We compared the text of Nelson and Martinez’s bill with the text from the Gulf of Mexico Energy Security Act of 2006 to get a better look at the similarities between the two measures.

The language in the 2006 Energy Act is not a carbon copy of Nelson’s bill, but conveys very similar ideas, especially about where drilling would be prohibited.

For example, Nelson and Martinez’s bill defined the area off limits as the Florida exclusion zone.

That area included: 25 miles west of the Military Mission Line, 150 miles off the Florida Panhandle, including the area commonly known as the "Stovepipe’" in the Gulf of Mexico, and 150 miles off the Florida east coast.

The Gulf of Mexico Energy Security Act of 2006 enacted the moratorium on any area east of the Military Mission Line in the Gulf of Mexico; any area in the Eastern Planning Area that is within 125 miles of the coastline of the State of Florida and part of the Central Planning Area that is in middle of the Gulf of Mexico. 

So, Nelson’s bill isn’t the exact same language, but newspaper outlets at the time said that Nelson and Martinez worked together to make sure the Gulf of Mexico was protected from oil drilling in the Gulf of Mexico Energy Security Act of 2006.

"Florida's U.S. senators, Democrat Bill Nelson and Republican Mel Martinez, had helped craft the bill, and both voted for it this morning," the St. Petersburg Times wrote in 2006.

"Martinez, who negotiated the measure with input from Nelson, rebuffed suggestions that the delegation could successfully maintain its 'no drilling' stance," the Miami Herald wrote after the Gulf of Mexico Energy Security Act passed the House.

Days before the Gulf of Mexico Energy Security Act of 2006 was signed in to law. Martinez attended a press conference to speak about it.

"Nelson and I, both from Florida, have had longstanding concerns about protections we felt were necessary for Florida's fragile environment and also because of our very strong economies derived from tourism, that our coastal waters and beaches be protected," Martinez said. "For that reason, the features of this bill that are attractive to us is the zone of protection that it creates for Florida along the Gulf Coast while at the same time permitting this very important additional exploration to take place."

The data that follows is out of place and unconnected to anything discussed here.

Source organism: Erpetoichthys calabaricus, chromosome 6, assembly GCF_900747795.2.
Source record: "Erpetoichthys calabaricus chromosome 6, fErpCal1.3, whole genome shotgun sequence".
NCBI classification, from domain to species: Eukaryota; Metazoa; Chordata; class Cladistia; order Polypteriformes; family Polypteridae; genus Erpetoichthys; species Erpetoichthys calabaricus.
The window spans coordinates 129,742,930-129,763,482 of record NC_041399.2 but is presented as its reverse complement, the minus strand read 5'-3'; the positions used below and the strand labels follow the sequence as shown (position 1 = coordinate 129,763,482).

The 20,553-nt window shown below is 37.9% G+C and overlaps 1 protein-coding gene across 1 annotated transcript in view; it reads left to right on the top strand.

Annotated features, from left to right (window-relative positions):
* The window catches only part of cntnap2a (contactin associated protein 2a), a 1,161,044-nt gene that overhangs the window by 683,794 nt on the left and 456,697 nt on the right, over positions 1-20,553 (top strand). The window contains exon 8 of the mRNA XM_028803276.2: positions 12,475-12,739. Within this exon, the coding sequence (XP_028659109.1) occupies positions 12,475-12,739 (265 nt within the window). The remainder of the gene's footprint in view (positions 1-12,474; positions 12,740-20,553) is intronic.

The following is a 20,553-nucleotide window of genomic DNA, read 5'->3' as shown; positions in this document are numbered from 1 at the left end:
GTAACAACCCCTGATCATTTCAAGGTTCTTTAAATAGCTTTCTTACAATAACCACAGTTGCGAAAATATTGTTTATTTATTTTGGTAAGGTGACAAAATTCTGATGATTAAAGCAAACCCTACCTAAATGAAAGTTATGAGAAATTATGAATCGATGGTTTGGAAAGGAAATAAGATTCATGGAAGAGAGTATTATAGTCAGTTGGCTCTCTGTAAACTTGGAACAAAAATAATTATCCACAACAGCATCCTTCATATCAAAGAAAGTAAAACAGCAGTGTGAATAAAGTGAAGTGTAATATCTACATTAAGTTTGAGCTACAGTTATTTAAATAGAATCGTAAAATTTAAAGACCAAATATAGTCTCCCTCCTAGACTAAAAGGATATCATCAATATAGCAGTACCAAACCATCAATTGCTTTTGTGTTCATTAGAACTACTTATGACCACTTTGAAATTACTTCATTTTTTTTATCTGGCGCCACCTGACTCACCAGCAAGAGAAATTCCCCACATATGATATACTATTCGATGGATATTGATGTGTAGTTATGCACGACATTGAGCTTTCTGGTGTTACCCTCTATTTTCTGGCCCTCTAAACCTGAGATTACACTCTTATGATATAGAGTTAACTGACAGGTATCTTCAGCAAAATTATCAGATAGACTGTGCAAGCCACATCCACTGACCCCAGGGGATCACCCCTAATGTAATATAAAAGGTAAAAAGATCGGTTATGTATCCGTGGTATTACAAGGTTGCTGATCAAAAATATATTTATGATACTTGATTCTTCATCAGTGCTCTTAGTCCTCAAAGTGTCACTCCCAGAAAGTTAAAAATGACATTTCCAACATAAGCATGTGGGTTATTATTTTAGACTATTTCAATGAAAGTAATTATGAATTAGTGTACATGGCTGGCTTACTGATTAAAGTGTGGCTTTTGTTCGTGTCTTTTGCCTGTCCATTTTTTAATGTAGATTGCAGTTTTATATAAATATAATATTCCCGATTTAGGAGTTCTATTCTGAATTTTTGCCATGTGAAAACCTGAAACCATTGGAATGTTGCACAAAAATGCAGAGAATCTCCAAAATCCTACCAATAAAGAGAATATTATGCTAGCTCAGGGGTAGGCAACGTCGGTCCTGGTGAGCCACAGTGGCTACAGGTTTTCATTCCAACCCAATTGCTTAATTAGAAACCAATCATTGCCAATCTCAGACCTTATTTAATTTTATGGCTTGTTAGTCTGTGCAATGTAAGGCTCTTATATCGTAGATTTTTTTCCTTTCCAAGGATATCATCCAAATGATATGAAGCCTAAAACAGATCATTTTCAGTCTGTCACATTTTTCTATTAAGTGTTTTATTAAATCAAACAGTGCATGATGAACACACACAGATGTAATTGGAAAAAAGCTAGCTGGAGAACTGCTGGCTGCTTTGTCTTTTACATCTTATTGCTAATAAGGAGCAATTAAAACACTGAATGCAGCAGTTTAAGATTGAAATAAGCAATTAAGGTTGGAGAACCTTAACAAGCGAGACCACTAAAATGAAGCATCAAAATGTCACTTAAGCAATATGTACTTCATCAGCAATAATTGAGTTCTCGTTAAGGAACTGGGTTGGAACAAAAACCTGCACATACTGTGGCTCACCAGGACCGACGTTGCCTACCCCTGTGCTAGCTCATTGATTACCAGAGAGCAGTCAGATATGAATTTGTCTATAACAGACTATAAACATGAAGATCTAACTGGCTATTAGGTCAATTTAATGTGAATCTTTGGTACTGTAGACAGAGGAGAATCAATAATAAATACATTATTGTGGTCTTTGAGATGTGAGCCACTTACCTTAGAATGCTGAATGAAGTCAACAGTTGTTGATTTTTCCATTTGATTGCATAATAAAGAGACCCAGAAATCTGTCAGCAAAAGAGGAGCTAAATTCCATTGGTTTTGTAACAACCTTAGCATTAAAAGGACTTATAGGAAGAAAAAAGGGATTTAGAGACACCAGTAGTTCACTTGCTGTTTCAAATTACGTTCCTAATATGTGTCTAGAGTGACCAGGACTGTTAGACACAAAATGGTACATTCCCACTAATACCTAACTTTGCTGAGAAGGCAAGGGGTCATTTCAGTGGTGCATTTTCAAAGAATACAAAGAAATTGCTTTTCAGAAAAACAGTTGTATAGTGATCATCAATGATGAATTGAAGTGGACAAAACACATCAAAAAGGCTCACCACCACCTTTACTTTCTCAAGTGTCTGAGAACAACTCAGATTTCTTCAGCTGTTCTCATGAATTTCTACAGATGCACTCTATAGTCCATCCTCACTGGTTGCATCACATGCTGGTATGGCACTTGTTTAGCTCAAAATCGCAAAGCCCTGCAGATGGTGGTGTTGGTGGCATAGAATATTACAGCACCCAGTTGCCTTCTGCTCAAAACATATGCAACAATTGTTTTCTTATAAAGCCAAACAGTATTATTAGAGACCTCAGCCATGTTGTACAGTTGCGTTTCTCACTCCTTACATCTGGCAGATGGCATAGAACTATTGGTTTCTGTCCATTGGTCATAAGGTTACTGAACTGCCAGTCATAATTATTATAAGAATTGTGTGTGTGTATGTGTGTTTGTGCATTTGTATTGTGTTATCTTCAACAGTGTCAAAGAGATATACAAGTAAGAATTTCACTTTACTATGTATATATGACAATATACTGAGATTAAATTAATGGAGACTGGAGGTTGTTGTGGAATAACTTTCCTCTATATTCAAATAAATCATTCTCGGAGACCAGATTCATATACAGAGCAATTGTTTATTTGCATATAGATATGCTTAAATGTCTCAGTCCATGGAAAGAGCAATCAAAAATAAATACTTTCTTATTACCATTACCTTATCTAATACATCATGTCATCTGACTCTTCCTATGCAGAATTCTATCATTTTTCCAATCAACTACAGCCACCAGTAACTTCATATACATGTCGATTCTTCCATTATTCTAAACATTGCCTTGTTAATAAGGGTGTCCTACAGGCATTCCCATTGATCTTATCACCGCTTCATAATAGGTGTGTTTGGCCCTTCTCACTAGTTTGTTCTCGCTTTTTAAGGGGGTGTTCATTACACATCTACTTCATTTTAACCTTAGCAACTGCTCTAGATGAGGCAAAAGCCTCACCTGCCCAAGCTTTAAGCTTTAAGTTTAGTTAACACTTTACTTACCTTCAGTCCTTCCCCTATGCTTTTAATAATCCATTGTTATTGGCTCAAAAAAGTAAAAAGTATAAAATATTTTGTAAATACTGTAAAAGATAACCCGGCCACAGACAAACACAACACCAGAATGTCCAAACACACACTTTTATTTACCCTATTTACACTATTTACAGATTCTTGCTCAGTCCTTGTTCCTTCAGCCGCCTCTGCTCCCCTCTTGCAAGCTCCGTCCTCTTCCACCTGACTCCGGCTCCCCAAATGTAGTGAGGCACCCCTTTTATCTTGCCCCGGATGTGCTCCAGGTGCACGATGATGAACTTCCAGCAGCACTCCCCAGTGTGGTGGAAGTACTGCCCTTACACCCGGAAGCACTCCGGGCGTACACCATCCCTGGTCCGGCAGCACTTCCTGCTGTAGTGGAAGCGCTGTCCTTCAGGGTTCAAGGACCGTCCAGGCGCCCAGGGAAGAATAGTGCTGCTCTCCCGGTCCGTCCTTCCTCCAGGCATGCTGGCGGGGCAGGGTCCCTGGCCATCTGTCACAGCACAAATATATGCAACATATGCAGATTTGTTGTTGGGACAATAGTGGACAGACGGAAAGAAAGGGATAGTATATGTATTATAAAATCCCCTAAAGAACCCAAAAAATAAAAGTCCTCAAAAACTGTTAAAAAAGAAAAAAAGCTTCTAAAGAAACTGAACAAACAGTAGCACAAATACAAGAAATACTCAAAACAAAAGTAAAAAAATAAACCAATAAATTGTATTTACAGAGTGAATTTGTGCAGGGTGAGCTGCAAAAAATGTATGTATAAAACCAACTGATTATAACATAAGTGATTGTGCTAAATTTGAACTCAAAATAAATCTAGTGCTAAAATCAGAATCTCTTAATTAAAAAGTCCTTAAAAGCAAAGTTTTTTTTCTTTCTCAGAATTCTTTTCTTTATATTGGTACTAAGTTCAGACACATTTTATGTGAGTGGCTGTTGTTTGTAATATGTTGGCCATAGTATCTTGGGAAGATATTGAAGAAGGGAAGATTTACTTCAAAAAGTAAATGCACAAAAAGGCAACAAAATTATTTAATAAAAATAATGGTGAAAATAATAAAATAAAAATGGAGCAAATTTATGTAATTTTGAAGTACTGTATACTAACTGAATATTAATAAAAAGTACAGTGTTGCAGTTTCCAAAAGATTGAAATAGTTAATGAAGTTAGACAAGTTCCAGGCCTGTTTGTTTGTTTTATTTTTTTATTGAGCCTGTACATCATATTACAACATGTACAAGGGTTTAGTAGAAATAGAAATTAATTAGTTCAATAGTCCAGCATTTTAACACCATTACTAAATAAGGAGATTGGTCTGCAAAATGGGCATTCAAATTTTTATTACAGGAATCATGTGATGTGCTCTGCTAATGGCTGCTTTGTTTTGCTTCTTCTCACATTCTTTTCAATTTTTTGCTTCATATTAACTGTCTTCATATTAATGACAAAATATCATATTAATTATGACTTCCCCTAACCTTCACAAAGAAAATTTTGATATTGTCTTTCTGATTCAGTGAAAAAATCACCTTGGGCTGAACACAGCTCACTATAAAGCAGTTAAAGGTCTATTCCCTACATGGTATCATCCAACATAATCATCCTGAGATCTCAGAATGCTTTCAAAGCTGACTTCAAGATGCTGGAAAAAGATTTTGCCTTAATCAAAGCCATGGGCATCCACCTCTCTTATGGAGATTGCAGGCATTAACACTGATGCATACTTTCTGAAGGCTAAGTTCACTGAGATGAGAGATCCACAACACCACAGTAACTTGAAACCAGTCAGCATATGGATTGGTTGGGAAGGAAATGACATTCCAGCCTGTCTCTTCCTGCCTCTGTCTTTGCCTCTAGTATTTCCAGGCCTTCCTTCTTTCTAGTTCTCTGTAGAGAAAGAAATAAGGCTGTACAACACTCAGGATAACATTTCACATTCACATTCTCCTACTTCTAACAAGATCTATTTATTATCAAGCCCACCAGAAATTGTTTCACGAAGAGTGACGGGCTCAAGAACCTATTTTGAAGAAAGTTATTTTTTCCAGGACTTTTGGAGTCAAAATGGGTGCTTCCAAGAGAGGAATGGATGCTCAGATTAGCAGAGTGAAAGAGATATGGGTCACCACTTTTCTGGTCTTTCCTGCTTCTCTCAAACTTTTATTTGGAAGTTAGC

Environmental experts agreed that Nelson deserves credit for writing the bipartisan law that makes it illegal to drill off Florida’s Gulf coast.

"Nelson out of anybody has the right to brag about being the gatekeeper on the Eastern Gulf," said Julie Wraithmell, the executive director of Audubon Florida. "If it wasn’t for him, we really would have struggled."

Our ruling

A campaign ad paid for by Nelson said he "actually wrote the bipartisan law that makes it illegal to drill off Florida’s coast."

The ad writers should be more careful with their language. Nelson co-sponsored legislation in 2006 that would have banned drilling off Florida’s coast. That measure was never signed in to law, but similar ideas were included in the Gulf of Mexico Energy Security Act of 2006, which, among other things, enacted a moratorium on drilling 125 miles of the eastern portion of the Gulf of Mexico until June 2022.

According to news reports at that time, Nelson and Martinez negotiated and worked to make sure Florida’s Gulf Coast was protected under with the 2006 act.

And even though the law was not an exact copy, environmental experts agreed that Nelson deserves credit for writing the bipartisan law that makes it illegal to drill off Florida’s Gulf coast.

We rate this claim Mostly True.

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Says he "actually wrote the bipartisan law that makes it illegal to drill off Florida’s coast."
in an ad
Thursday, June 21, 2018